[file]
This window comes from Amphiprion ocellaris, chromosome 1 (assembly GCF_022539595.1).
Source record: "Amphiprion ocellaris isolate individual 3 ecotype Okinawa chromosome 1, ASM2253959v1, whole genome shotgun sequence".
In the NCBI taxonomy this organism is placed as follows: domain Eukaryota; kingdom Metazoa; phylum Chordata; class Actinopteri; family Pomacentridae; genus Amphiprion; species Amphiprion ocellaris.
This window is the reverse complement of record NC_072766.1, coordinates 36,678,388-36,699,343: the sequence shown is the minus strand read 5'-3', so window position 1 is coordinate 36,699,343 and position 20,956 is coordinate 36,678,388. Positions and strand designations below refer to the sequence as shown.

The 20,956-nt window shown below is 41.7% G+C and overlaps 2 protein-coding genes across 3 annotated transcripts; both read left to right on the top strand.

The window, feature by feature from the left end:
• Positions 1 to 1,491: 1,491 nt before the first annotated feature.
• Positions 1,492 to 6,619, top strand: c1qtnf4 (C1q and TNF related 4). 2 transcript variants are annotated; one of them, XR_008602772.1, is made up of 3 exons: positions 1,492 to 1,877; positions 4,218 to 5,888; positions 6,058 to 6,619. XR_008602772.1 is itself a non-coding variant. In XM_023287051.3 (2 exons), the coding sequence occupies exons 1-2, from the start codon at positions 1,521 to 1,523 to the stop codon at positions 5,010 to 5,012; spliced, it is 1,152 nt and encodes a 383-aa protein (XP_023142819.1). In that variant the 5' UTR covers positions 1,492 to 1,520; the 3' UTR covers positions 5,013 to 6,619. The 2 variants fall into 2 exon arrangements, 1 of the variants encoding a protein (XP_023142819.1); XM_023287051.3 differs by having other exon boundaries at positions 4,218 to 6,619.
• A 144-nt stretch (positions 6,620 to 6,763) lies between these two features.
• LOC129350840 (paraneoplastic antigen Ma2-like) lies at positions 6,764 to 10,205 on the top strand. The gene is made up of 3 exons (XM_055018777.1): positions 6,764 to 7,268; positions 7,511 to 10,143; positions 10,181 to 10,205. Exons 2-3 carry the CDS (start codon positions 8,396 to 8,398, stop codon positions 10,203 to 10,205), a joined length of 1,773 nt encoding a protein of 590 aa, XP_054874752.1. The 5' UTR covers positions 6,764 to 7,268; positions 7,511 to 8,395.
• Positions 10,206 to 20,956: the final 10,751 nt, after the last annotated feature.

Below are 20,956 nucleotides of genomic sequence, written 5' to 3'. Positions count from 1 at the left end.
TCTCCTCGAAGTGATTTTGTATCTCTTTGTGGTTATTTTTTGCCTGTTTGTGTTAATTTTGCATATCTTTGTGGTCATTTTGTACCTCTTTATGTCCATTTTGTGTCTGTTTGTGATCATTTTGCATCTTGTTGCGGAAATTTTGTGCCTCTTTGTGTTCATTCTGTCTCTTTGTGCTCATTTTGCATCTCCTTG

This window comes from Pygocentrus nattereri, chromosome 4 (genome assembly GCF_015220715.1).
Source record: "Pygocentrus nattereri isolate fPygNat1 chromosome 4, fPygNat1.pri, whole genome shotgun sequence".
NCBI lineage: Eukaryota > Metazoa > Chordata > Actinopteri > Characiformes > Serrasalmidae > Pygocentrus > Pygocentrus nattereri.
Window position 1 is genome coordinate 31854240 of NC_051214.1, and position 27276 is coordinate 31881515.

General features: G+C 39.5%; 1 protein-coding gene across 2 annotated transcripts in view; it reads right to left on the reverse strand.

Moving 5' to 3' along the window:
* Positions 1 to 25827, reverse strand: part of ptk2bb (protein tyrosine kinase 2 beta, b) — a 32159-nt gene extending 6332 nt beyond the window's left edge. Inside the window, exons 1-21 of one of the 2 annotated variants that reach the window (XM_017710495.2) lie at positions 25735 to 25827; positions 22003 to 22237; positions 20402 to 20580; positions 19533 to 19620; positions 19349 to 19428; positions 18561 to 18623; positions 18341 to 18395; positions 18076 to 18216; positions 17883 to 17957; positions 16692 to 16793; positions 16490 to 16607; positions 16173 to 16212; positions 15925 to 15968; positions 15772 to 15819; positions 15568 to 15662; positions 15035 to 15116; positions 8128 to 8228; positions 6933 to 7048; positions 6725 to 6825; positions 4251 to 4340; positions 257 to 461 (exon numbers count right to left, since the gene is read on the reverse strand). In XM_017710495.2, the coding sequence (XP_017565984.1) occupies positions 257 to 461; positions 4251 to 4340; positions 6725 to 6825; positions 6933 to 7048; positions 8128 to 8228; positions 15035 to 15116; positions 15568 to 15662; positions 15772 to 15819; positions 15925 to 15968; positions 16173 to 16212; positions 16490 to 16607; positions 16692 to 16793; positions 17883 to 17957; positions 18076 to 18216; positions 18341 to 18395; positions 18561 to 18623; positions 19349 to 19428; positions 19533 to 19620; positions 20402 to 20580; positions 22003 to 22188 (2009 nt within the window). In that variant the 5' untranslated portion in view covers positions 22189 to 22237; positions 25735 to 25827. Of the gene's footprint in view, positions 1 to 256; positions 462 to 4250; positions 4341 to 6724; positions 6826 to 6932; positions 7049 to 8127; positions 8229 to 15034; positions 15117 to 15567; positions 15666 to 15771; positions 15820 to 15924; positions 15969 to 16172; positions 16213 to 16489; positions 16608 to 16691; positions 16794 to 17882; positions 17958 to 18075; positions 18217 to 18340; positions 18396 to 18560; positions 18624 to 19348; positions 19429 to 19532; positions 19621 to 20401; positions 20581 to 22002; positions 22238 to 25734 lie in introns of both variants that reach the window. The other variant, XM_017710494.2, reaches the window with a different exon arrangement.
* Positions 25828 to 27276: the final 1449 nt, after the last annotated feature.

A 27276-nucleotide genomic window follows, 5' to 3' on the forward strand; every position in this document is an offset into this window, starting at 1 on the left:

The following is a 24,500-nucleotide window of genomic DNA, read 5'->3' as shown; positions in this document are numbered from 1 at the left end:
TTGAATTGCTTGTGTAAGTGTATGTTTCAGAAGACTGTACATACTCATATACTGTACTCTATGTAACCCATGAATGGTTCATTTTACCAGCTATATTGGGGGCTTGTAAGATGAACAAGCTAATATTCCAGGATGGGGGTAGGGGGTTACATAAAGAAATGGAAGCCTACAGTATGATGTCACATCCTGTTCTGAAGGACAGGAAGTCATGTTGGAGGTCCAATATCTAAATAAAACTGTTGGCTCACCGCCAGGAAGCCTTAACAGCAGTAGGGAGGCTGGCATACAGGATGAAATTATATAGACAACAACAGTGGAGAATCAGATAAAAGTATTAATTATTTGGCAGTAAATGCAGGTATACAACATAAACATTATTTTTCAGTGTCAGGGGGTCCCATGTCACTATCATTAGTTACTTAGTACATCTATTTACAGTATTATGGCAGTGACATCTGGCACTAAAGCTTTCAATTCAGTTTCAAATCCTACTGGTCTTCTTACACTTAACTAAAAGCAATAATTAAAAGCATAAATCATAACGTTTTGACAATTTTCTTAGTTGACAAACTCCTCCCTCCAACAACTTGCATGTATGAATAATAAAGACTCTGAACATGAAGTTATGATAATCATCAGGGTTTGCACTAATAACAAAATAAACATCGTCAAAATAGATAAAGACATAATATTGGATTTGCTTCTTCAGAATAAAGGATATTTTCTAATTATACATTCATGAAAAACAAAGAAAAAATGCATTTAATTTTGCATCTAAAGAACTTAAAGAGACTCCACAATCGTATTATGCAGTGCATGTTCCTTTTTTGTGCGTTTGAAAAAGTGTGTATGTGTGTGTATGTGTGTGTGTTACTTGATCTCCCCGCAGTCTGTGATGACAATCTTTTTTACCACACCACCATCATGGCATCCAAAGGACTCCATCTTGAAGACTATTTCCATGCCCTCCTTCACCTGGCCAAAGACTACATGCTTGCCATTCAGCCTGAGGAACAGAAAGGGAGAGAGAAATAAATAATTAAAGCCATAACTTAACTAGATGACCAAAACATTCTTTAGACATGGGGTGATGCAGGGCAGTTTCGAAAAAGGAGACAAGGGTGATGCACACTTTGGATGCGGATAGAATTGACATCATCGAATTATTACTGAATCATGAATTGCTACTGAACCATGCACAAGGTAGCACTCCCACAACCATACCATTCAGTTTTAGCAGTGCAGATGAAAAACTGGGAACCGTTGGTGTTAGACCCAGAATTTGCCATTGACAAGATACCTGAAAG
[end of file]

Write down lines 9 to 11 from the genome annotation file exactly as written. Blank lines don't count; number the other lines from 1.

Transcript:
• A 144-nt stretch (positions 6,620 to 6,763) lies between these two features.
• LOC129350840 (paraneoplastic antigen Ma2-like) lies at positions 6,764 to 10,205 on the top strand. The gene is made up of 3 exons (XM_055018777.1): positions 6,764 to 7,268; positions 7,511 to 10,143; positions 10,181 to 10,205. Exons 2-3 carry the CDS (start codon positions 8,396 to 8,398, stop codon positions 10,203 to 10,205), a joined length of 1,773 nt encoding a protein of 590 aa, XP_054874752.1. The 5' UTR covers positions 6,764 to 7,268; positions 7,511 to 8,395.
• Positions 10,206 to 20,956: the final 10,751 nt, after the last annotated feature.